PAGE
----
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Articles > Rhinology
Submitted : 21.03.2019
Accepted : 17.05.2019
Published : 17.05.2019


Leiomyoma is a benign tumor of myogenic origin [1]. Leiomyomas often emerge in the uterus and gastrointestinal system (GIS) and are rarely seen in the head and neck region [2]. Leiomyomas are also very rarely found in the nose and paranasal sinuses and constitute 1% of all benign tumors of the nasal cavity [1]. Leiomyomas of the nasal cavity originate predominantly on the lateral nasal wall and more rarely in the septum [4]. We report a 50-year-old female patient with nasal septal leiomyoma in our clinic.


Leiomyoma is a benign tumor of myogenic origin.[1] Leiomyomas often emerge in the uterus and gastrointestinal system (GIS) and are rarely seen in the head and neck region.[2] Leiomyomas are also very rarely found in the nose and paranasal sinuses and constitute 1% of all benign tumors of the nasal cavity.[1] This is due to less smooth muscle presence in the nose.[3] Leiomyomas of the nasal cavity originate predominantly on the lateral nasal wall and more rarely in the septum.[4] Here we present a case of nasal septal leiomyoma that was treated and followed up in our clinic along with the literature review because of the rarity of such cases.

Case Report

A 50-year-old female presented with congestion and sometimes epistaxis in her right nostril for 8 months (Figure 1). There was no any chronic disease or trauma on her history. Nasal endoscopy showed a slightly pale pink spherical mass with a smooth surface, adhering to the septum mucosa in the right nasal cavity and extending to the vestibule. In the computerized tomography and magnetic resonance imaging of the paranasal sinus showed a polypoid lesion that was attached to the septum in the right nasal cavity and did not erode or expand to the surrounding tissues (Figure 2).

The patient underwent transnasal endoscopic surgery under local anesthesia for total excision of the mass. Bleeding was controlled with bipolar cauterization and nasal packing was not used.

The macroscopic pathology examination of the sample indicated 1.5 x 1 x 0.8 cm size, pale pink color, and hard solid mass. The microscopic examination revealed a tumor made up of spindly cells with blunt-ended nuclei and eosinophilic cytoplasm that cross each other and fill the submucosal area in the subepithelial area of the hematoxylin-eosin sections. The examination did not reveal atypia or necrosis (Figure 3). Immunohistochemical examination revealed that the tumor cells were diffusely positive for smooth muscle actin and negative for desmin. The Ki-67 proliferation index was 2-3%. The case was reported as “vascular leiomyoma” based on the morphological and immunohistochemical findings.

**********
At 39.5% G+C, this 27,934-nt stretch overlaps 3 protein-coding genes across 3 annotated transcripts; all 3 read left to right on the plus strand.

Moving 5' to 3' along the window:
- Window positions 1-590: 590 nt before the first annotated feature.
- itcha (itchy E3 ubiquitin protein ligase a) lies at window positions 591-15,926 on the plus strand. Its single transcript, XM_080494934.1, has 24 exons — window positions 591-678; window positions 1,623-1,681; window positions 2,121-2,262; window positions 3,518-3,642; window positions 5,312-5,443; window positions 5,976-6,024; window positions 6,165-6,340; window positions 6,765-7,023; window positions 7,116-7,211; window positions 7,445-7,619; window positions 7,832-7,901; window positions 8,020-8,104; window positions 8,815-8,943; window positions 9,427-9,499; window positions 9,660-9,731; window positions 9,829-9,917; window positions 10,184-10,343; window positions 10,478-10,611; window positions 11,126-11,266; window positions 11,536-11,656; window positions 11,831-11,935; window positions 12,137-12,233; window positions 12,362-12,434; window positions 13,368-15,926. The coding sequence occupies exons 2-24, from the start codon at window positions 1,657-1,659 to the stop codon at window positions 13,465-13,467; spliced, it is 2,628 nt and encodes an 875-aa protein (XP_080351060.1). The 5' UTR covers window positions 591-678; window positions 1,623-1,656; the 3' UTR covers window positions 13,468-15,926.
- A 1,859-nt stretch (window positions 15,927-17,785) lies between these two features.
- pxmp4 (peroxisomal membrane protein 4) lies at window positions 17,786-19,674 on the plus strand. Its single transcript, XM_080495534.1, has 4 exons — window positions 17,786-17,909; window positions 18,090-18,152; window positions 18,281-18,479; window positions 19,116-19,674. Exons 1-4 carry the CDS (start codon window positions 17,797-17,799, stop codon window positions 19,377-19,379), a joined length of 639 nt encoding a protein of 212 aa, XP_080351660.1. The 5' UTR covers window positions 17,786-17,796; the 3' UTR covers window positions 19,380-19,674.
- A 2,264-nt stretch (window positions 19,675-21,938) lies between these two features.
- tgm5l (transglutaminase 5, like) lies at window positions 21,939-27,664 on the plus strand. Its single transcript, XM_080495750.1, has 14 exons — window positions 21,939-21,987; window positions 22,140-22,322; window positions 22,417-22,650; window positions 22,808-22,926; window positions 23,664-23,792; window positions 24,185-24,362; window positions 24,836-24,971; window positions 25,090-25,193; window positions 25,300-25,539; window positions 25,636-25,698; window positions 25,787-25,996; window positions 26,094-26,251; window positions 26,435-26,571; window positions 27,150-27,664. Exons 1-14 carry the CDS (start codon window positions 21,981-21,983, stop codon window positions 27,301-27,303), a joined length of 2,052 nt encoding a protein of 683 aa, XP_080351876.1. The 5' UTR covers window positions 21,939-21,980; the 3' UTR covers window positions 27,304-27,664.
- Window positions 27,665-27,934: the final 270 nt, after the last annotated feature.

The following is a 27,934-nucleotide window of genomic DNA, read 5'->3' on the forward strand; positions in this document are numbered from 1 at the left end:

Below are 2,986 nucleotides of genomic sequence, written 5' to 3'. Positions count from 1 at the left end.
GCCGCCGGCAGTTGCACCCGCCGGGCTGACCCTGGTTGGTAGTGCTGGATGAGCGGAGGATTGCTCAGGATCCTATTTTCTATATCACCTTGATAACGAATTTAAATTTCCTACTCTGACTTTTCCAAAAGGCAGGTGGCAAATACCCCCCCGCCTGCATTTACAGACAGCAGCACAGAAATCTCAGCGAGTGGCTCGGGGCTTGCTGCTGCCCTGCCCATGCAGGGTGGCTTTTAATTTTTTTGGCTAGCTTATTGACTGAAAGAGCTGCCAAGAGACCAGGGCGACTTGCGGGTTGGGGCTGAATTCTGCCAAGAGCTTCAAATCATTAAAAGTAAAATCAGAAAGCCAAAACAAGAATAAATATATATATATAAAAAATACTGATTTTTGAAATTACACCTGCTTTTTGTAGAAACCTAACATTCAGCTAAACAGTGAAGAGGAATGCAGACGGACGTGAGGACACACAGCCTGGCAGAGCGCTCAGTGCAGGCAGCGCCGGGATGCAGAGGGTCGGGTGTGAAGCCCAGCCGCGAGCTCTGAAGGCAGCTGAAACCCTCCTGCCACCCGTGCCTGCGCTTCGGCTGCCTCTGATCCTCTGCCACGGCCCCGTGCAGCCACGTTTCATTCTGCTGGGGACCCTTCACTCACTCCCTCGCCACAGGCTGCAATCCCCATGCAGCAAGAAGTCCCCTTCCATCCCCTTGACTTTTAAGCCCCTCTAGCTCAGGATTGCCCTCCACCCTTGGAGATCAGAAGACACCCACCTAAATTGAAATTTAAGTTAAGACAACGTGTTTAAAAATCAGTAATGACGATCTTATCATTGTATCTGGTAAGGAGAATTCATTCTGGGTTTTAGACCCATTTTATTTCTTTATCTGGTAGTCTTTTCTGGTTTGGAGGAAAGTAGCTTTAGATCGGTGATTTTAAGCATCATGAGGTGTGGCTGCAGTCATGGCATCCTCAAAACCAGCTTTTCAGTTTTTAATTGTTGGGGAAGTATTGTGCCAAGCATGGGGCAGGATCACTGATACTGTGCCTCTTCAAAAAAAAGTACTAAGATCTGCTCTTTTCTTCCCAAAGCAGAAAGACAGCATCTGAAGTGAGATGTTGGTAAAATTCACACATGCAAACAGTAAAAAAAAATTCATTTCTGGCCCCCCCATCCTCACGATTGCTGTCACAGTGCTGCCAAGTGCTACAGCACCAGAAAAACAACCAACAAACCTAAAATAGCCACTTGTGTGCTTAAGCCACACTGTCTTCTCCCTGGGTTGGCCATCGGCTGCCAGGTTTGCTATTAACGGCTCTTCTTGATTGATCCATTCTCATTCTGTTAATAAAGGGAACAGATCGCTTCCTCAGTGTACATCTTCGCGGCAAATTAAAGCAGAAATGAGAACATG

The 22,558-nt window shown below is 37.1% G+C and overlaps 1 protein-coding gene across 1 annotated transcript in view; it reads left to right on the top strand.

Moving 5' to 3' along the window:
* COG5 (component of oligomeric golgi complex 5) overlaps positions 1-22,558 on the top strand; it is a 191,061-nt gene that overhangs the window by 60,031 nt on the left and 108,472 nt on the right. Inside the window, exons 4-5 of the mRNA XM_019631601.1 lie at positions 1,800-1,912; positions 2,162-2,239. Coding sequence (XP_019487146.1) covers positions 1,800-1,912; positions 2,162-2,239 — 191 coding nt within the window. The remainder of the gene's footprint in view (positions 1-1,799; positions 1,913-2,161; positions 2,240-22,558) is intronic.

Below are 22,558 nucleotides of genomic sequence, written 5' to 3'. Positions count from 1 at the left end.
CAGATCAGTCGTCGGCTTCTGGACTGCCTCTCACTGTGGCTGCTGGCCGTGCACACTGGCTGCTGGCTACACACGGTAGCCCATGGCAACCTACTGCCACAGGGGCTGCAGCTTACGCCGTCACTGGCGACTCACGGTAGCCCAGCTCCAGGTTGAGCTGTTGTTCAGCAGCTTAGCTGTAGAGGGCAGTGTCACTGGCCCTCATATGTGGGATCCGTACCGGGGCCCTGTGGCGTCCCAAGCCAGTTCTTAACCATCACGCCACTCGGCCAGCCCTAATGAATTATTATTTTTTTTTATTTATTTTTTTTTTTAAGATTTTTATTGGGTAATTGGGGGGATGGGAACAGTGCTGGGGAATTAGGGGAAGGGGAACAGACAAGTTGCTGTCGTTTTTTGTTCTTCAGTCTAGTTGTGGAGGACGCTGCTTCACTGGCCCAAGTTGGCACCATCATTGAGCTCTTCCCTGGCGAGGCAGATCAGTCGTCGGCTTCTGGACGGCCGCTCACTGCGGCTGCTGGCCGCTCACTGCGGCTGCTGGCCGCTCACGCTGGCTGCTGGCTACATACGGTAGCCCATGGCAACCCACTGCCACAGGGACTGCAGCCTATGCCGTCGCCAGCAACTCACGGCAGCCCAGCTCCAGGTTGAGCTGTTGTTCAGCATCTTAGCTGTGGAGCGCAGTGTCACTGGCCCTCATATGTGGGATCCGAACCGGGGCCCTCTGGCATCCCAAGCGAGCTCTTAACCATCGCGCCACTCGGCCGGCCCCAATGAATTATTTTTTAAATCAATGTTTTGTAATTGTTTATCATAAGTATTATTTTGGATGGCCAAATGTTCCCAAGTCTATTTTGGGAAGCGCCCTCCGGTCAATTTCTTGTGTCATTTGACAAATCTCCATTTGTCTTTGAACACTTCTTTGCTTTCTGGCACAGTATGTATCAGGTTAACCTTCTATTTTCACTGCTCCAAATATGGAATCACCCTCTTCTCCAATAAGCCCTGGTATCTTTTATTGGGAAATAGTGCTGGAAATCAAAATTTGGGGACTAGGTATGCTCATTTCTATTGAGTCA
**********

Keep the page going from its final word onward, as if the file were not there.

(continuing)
Consequently, the patient was diagnosed with nasal septal leiomyoma. The septal mucosa was completely regenerated at the postoperative 1st-month follow-up, and no residual or relapse was observed at the 1st-year follow-up.

Figure 1
Mass adherent to the nasal septum
Figure 2
Solid mass adherent to nasal septum
Figure 3
Diffuse positivity in tumor cells with smooth muscle actin (X100).


Leiomyomas are common benign tumors of the smooth muscle; they are common in the digestive system, uterus, skin, and subcutaneous tissues but quite rare in the head and neck region, especially in the nasal cavity.[2,4,5] The first intranasal leiomyoma was reported by Maesaka et al. in 1966.[3,4]

In a study by Enzinger et al., which included 7748 patients with leiomyoma, 95% of the tumors were found to be in the female genital system, 3% in skin, and 1.5% in the digestive system. Other systems, including the nasal cavity and the peripheral nervous system (PNS), constituted only 0.5% of the cases.[4] Only five of 562 cases of vascular leiomyoma documented by Hacisuga et al. throughput a period of 17 years were located in the nasal cavity.[6]

Although trauma, steroid therapy, and hormonal imbalance have been suggested to be involved, etiology of leiomyomas is still not clear. The discovery of sex steroid receptors in these tumors in recent years has suggested that these are hormone-dependent tumors, which explains why they are (3.75 times) more common in women.[1,4,7] The patient was female in our case too.

Previous studies demonstrated a relationship between leiomyoma and trauma;[2,8] however, our case did not involve any trauma. On the other hand, one study reported that the tumor was clinically similar to inverted papillomas.[9]

Leiomyomas are relatively slow-growing tumors. The most commonly reported symptoms of nasal leiomyomas were nasal obstruction (56.25%), nosebleed (56.25%), face and headache (25%).[2,4] In line with these, our case presented with unilateral nasal obstruction.